Live Review: Lykke Li @ Black Cat, October 19

by oddbodkins on October 20, 2008

My love for Lykke Li, the Swedish chanteuse, really had grown into a bit of an inside joke between some fellow writer friends and me lately. Sure, her video for “Little Bit” is downright addictive, and I have no doubt that if I could do whatever drugs she apparently is taking, my life would be that much better. Her debut album, Youth Novels, has some of the best pop I’ve heard this year, but, really, is she worth all the blogosphere love she’s been receiving? I am here to tell you that yes, she is. Her performance at the Black Cat was one of the best shows period I’ve seen there this year (granted, I’ve only seen about a half dozen there this year, but still).

I went with my kid brother and told him beforehand I had no idea what to expect. Sure, we bloggers really seem to dig her, but I was unaware of her blowing up on the radio or anything like that. Armed with that virtually worthless knowledge, I was pretty blown away when I got to the Cat around 9 pm, and the line was snaking to damn near the end of the block. Good Lord and Butter, thought I, this girl is doing a pretty good job getting the word out about herself these days.

I caught the last couple of songs by the opener, Miles Benjamin Anthony Robinson, who strangely enough was traveling under the moniker The Family Robinson. Now, Miles’ debut single, “Buriedfed,” is one of the best damn singles I’ve heard this year, bar none. Sadly, his live performance leaves a bit more to be desired. While the band had a pretty good groove going, MBAR gave perhaps the most garbled vocal performance I’ve ever heard. Thinking it was perhaps a mic problem, I was even more surprised when the headliner took the stage and was as clear as a bell. Keep in mind, Ms. Li is from Sweden. Still, his eponymous CD is too good to just throw him by the wayside, so I’m going to assume I just saw him on an off night.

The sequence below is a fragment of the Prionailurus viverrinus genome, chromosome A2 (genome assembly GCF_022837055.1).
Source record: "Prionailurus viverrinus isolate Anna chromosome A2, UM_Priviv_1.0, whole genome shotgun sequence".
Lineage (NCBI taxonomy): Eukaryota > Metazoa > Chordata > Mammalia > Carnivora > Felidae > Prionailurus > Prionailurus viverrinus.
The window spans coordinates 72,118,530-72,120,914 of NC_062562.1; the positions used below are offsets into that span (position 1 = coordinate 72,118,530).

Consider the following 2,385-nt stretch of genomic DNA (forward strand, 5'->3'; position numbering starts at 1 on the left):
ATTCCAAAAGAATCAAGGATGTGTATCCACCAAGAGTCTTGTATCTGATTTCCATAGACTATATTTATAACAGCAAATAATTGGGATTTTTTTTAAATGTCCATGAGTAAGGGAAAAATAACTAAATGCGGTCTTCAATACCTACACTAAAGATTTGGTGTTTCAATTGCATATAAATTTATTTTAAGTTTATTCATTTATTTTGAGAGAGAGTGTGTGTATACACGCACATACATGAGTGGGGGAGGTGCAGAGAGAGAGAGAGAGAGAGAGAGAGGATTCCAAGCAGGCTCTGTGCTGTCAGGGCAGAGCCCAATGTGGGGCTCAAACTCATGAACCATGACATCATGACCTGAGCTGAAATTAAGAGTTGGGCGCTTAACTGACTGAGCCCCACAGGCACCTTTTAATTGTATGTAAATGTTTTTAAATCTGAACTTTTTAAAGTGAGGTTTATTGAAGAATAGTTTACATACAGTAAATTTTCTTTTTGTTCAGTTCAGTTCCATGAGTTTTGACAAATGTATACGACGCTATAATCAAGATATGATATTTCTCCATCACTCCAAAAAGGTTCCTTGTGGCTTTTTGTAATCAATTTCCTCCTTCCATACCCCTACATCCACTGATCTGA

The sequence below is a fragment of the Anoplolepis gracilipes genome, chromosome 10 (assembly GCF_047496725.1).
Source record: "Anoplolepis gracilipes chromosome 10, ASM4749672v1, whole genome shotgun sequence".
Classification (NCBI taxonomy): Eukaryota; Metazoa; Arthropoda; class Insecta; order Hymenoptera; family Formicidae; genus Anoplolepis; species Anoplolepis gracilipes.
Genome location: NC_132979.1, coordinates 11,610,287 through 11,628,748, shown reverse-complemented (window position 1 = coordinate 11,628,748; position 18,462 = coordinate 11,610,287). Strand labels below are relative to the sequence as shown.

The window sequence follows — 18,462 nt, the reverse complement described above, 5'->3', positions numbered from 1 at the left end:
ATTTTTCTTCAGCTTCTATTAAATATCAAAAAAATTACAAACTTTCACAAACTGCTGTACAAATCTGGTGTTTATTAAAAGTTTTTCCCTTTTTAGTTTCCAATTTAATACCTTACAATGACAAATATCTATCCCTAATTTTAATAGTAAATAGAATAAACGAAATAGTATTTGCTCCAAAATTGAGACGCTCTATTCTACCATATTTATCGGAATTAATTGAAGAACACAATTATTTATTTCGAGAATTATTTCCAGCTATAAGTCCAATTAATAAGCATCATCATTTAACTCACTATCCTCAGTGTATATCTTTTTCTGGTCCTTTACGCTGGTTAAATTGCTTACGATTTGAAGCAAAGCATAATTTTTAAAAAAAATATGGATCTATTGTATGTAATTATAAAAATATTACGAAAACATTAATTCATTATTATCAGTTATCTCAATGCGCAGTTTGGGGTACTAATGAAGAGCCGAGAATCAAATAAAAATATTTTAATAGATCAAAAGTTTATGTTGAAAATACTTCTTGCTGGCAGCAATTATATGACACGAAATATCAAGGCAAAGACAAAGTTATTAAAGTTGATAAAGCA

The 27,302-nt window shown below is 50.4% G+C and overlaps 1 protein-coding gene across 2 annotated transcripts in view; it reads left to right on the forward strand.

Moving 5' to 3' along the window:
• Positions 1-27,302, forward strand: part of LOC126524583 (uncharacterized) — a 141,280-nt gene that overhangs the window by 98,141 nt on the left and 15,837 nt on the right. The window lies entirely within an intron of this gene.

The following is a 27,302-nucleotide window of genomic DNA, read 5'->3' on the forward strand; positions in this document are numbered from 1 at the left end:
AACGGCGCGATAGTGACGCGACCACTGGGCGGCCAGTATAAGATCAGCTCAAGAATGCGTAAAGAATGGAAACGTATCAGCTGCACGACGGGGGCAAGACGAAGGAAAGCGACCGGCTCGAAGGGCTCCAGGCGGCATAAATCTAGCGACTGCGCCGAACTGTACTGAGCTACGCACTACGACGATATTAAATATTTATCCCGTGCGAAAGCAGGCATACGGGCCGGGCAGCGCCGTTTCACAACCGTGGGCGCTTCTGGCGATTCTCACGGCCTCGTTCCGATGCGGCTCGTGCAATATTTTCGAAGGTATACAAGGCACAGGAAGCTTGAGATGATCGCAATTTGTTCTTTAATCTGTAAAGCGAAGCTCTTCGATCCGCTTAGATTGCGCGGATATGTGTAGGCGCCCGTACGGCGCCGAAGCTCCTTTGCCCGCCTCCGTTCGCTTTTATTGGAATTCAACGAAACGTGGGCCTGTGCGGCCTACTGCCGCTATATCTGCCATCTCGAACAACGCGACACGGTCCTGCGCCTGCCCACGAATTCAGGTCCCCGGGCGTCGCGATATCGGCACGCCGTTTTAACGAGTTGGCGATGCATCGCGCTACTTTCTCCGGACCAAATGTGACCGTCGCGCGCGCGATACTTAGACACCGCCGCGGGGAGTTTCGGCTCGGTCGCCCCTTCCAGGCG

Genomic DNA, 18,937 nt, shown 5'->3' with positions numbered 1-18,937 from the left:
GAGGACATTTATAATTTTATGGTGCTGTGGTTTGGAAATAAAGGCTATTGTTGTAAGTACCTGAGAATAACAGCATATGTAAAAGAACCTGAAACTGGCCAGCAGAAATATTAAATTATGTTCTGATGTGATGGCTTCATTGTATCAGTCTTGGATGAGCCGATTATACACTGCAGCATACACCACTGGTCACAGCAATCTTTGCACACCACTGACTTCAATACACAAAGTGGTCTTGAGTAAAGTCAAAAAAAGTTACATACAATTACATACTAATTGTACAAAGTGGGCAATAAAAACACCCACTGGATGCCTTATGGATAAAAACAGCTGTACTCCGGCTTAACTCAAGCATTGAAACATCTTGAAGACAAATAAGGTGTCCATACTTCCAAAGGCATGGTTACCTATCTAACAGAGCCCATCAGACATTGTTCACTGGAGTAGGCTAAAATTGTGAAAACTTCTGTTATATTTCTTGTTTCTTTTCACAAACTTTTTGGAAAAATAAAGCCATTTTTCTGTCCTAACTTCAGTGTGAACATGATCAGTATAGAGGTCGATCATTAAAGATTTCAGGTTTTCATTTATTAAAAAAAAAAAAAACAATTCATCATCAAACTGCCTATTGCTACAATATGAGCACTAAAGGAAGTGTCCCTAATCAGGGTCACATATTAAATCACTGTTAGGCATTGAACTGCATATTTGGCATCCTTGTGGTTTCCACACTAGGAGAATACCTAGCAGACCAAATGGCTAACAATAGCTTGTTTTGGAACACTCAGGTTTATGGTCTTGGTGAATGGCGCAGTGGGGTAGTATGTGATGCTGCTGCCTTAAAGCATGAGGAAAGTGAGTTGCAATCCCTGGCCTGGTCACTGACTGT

Ms. Li took the stage just around 10:15 and put on a relatively short show, clocking in at just under an hour. That being said, what an hour it was. She took to the stage with the instrumental portion of “Melodies & Desires” playing before launching into “Dance Dance Dance.” Halfway through the latter song, she broke into a full fledged drum freak out that made me question whether or not my marriage was worth it or if I should just start a Lykke Li cult then and there. Having only one album to her name (“I am a debut artist,” she informed the crowd at one point), she pretty much played all of Youth Novels with a couple of cover tunes. For those of you in the know, Lykke rocked out the old skool Fly Girl look, complete with the phat dookie gold chains. Amongst those gold chains was one gold plated (OK, probably painted) toy trumpet that made it out to the delight of the crowd.

So what made the show so downright fiery? While LL probably needs to work on a few portions of her act (every song does not have to end with a slowed down chanting of the chorus), she’s got personality to spare. She’s a spitfire under the stage lights, master of that clunky white girl dancing that made junior high proms such a wonderful thing. And let’s be honest, an accent like hers is bound to delight even the most tone deaf of admirers.

The highlight of the evening quite probably was the final song of the encore, an impassioned version of A Tribe Called Quest’s “Can I Kick It?” Hell, that one alone probably was worth the price of admission. It was during this song that she implored the audience to vote for Obama, which really seemed to piss off some guy next me. Yes, he had a point that as a Swede, she didn’t have anything to do with our electoral process, but whatever.

I took a bunch of pictures, but not a damn one came out well. I probably should have tested the camera before using it for the first time, but what can you do? To the guy in front of me who probably wondered why I took that completely unnecessary picture of your ass, yeah, sorry about that dude. I promise you, I was trying to turn it off, not snap a shot of your dumpster. If you had been the guy in the “Little Bit” video, maybe, but you weren’t, so there you go.

mp3: Can I Kick It? (live)

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